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Home » Being a Ripple: Martha Swindler at TEDxYouth@BarnstableHS (Transcript)

Being a Ripple: Martha Swindler at TEDxYouth@BarnstableHS (Transcript)

Martha Swindler – TEDx Talk TRANSCRIPT

I love stories. I love hearing stories, I love telling stories, I love reading stories; stories like “To kill a mockingbird” with Atticus Finch, who in 1932 asked his children to really get to know people, that they had to walk in their shoes and climb in their skin.

C.S. Lewis once said, “We read to know we are not alone.”

Hi, I’m Martha Swindler, and I’ve been teaching English Language Arts here at Barnstable High School for over 20 years.

Often, people have said, “How is it that you connect with your students?” For the first part of my career, the answer was easy: I teach English. Literature lends itself to the human connection and with journal questions, and discussion questions, it was easy to connect, because I often say to my students that I would never ask them to share something that I am not willing to share myself.

So I tell them my stories.

But the question becomes how do you teach them to connect with each other outside the classroom?

About 12 years ago, my life changed again. Challenge Day came to Barnstable High School, and they still come every year, and luckily, our freshmen for the past five years it’s been a freshmen workshop, so all of the students in our building can say they have been invited to Challenge Day.

These cool, hip, California facilitators come and create a safe environment where teachers and students become real. The day culminates with a small group, your family. In that family, everyone is given two minutes to share who they really are, and the small family listens.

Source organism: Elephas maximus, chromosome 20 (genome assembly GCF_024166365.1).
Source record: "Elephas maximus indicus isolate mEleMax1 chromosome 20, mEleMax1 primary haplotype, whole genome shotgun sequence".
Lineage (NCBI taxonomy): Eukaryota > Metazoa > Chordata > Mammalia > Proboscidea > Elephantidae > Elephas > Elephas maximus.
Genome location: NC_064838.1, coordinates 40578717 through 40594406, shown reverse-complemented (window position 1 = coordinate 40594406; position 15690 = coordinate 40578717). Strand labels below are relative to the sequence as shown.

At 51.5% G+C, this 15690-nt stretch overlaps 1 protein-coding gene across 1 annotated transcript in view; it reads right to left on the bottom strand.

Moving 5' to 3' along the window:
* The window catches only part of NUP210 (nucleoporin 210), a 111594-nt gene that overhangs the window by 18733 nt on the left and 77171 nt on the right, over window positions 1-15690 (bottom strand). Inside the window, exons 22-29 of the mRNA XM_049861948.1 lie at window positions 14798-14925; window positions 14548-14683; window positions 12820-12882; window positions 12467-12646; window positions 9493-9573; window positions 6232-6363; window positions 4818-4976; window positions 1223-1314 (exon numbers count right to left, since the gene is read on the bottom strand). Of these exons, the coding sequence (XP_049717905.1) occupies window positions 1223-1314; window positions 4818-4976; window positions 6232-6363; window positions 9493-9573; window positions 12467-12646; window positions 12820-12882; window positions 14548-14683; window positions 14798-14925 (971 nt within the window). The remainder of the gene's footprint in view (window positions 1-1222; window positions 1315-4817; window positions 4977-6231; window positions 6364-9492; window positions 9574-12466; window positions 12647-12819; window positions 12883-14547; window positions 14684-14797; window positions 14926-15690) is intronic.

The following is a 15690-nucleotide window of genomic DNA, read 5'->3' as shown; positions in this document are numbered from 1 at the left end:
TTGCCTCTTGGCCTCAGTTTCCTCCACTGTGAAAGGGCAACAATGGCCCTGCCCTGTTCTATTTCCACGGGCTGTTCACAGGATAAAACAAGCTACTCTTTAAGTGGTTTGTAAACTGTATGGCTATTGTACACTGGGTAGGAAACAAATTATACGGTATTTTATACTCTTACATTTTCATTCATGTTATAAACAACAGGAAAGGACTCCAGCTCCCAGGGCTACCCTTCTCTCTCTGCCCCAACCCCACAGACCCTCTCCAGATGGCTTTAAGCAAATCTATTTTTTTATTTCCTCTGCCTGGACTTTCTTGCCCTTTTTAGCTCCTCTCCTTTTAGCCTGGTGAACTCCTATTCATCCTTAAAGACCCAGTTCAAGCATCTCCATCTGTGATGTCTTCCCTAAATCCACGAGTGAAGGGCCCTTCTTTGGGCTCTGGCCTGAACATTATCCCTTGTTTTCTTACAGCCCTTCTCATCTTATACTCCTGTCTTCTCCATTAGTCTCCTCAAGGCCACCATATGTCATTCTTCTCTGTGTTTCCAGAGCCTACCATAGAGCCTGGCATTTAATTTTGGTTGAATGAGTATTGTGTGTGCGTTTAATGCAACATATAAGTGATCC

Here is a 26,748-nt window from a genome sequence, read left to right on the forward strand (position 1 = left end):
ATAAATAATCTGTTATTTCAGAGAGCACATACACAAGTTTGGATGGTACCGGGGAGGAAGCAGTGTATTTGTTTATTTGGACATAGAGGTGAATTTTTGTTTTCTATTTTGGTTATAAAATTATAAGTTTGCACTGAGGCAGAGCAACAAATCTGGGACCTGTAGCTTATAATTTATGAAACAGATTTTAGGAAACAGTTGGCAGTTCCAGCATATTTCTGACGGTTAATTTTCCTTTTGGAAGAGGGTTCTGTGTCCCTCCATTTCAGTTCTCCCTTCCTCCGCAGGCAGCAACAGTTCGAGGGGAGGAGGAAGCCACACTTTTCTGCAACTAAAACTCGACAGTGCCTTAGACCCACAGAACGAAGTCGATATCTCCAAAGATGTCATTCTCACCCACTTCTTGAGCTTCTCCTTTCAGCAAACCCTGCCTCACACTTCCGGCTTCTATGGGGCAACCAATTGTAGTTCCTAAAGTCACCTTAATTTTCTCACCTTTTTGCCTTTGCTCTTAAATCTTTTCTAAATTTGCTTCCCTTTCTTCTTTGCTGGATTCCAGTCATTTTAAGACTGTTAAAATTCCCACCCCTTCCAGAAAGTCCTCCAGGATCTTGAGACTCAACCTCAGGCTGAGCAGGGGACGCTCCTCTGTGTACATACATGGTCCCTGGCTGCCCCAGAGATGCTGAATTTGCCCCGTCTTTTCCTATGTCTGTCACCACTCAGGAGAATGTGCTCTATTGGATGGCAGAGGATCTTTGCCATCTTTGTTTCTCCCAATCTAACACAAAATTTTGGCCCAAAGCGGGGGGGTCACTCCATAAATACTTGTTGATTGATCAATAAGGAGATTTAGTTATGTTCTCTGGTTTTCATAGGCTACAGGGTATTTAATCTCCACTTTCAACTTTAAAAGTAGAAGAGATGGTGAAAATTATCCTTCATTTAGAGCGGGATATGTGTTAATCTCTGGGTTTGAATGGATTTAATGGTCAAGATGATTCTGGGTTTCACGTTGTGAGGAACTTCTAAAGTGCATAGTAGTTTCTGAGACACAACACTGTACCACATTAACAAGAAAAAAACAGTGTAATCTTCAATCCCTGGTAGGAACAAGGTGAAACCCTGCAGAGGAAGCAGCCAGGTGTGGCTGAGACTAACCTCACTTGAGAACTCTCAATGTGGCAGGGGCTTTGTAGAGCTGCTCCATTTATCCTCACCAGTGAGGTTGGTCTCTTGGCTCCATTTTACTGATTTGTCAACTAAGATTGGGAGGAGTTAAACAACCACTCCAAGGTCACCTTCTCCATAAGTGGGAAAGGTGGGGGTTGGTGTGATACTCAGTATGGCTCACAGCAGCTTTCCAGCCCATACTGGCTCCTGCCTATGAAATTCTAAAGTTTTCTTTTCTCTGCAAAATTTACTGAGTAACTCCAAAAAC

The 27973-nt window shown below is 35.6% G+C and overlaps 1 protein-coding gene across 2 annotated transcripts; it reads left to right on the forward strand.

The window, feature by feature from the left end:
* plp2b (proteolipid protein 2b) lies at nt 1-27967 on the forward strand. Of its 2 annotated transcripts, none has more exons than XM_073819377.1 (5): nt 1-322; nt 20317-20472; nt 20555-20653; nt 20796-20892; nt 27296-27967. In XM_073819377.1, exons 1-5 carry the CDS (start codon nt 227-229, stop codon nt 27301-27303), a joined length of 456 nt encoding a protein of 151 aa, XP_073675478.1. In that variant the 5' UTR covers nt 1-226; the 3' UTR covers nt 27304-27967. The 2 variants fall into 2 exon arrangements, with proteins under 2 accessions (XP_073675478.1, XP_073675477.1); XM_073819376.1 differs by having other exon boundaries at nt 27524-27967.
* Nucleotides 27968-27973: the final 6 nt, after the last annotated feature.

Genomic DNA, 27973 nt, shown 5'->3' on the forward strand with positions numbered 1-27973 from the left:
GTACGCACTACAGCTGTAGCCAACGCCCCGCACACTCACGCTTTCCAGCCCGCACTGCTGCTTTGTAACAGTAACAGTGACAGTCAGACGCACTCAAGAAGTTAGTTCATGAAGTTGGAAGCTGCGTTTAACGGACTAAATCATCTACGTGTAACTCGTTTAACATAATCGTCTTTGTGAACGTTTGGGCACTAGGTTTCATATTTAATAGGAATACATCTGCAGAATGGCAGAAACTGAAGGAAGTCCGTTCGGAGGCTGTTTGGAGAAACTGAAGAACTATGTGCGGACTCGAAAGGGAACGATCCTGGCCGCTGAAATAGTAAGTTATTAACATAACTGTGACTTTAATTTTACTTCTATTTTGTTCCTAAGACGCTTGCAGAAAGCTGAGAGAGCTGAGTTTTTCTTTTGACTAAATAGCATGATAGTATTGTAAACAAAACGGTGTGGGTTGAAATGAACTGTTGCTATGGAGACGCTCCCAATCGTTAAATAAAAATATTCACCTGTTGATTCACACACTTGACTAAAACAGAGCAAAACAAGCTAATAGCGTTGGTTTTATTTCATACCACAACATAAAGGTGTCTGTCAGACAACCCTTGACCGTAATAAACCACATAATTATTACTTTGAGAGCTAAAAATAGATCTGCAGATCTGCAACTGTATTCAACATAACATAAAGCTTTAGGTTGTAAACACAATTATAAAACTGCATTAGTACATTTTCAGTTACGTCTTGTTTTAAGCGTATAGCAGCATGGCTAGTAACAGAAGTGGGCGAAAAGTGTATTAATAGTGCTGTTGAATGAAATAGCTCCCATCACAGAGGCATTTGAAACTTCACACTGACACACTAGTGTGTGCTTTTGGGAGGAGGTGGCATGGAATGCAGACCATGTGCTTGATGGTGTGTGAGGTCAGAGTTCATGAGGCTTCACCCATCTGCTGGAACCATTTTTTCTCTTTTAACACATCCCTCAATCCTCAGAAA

If that listening is active, and if they are in the moment, then you have walked in their shoes, and you have climbed in their skin. Two minutes is all it takes of listening.

Listening is a ripple, it’s often overlooked because it appears to be too passive, but listening, especially to the youth, empowers them. They become more resilient, and in turn, they listen to others, and the ripple goes on and on.

When I was young, I am amazed to tell you that my father met Archbishop Desmond Tutu in 1976. They were at a global convention of the Anglican Church. My father is now a retired Episcopal bishop, and as you may likely know, Desmond Tutu is the first Black Archbishop of Cape Town, and the 1984 Nobel Peace Prize winner.

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